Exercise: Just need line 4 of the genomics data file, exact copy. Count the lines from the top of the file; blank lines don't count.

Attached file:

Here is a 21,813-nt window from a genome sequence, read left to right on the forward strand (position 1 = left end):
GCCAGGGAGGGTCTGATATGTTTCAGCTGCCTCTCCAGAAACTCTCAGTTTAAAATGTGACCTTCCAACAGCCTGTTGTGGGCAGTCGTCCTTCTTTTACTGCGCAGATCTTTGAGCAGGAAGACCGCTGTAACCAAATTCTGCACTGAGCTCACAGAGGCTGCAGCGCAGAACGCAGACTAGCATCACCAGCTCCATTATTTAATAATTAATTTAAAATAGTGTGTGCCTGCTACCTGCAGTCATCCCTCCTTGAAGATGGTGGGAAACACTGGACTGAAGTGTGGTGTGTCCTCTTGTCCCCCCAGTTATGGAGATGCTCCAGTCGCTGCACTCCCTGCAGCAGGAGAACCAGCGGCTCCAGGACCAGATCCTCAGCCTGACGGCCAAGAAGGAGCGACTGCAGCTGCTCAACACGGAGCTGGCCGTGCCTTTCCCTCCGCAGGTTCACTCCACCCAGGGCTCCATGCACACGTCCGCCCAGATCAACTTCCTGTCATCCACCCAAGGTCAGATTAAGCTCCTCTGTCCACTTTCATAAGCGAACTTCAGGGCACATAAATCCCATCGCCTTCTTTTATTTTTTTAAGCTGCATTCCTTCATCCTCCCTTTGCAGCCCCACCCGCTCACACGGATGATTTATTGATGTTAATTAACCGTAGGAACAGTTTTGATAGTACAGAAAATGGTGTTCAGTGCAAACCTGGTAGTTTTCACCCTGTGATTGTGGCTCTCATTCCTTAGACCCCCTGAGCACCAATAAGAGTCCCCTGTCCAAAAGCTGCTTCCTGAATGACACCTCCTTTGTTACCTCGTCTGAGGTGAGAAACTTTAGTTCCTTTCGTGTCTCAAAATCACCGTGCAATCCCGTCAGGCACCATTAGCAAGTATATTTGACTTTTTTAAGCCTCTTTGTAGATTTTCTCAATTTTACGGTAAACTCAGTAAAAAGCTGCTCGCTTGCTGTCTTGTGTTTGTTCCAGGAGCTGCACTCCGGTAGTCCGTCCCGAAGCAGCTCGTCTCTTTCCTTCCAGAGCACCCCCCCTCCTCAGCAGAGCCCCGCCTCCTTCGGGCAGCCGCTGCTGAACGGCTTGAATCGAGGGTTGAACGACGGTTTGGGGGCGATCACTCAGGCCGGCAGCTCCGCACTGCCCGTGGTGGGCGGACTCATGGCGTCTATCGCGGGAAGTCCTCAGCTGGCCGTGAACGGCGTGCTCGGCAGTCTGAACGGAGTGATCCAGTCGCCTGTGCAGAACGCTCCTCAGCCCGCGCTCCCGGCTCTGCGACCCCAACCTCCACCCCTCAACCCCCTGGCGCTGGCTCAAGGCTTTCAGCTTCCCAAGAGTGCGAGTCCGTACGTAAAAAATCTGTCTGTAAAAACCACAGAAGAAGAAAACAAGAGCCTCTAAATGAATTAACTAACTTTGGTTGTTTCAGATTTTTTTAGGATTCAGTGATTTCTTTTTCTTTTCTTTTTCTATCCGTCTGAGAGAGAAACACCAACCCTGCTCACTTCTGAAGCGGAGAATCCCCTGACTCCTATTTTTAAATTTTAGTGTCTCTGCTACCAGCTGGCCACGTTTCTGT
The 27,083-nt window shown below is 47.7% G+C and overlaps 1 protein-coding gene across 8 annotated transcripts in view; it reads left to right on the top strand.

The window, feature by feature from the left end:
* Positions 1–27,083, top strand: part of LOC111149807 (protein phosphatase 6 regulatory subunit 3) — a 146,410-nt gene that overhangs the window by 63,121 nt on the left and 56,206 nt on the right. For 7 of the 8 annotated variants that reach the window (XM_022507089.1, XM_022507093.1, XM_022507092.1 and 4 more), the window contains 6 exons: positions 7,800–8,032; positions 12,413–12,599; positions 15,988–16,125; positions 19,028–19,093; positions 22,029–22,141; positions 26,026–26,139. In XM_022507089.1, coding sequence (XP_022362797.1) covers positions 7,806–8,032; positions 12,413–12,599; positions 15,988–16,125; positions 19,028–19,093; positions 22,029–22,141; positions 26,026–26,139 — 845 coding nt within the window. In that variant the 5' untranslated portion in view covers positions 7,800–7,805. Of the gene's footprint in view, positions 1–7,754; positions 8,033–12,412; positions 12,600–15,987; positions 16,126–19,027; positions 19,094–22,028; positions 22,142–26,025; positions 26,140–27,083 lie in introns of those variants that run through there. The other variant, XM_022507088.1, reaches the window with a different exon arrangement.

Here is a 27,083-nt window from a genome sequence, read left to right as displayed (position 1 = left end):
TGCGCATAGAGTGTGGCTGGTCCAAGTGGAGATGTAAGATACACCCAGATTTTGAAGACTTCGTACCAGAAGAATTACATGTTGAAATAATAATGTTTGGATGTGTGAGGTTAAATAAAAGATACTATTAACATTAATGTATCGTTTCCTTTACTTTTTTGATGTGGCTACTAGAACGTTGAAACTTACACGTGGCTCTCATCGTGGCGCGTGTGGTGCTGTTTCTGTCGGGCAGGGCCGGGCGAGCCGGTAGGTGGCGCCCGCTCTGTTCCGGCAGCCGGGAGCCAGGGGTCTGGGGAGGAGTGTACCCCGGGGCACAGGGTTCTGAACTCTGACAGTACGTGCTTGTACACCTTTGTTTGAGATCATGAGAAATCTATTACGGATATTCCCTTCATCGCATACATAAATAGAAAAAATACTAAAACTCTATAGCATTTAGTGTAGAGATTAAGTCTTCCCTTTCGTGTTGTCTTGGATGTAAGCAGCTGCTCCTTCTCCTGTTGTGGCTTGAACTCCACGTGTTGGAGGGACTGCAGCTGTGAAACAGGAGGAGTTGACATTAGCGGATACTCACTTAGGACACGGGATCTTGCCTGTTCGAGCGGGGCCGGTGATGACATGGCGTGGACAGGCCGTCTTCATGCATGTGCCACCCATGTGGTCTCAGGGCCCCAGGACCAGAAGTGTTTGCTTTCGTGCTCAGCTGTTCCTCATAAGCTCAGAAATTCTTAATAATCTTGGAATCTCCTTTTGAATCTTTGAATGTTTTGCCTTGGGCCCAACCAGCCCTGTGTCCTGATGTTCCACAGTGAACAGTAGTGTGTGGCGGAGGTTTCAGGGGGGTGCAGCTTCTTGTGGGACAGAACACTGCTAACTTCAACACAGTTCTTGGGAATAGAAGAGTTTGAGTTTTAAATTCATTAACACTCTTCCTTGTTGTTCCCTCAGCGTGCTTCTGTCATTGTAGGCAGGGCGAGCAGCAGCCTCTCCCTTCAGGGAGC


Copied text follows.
The window, feature by feature from the left end: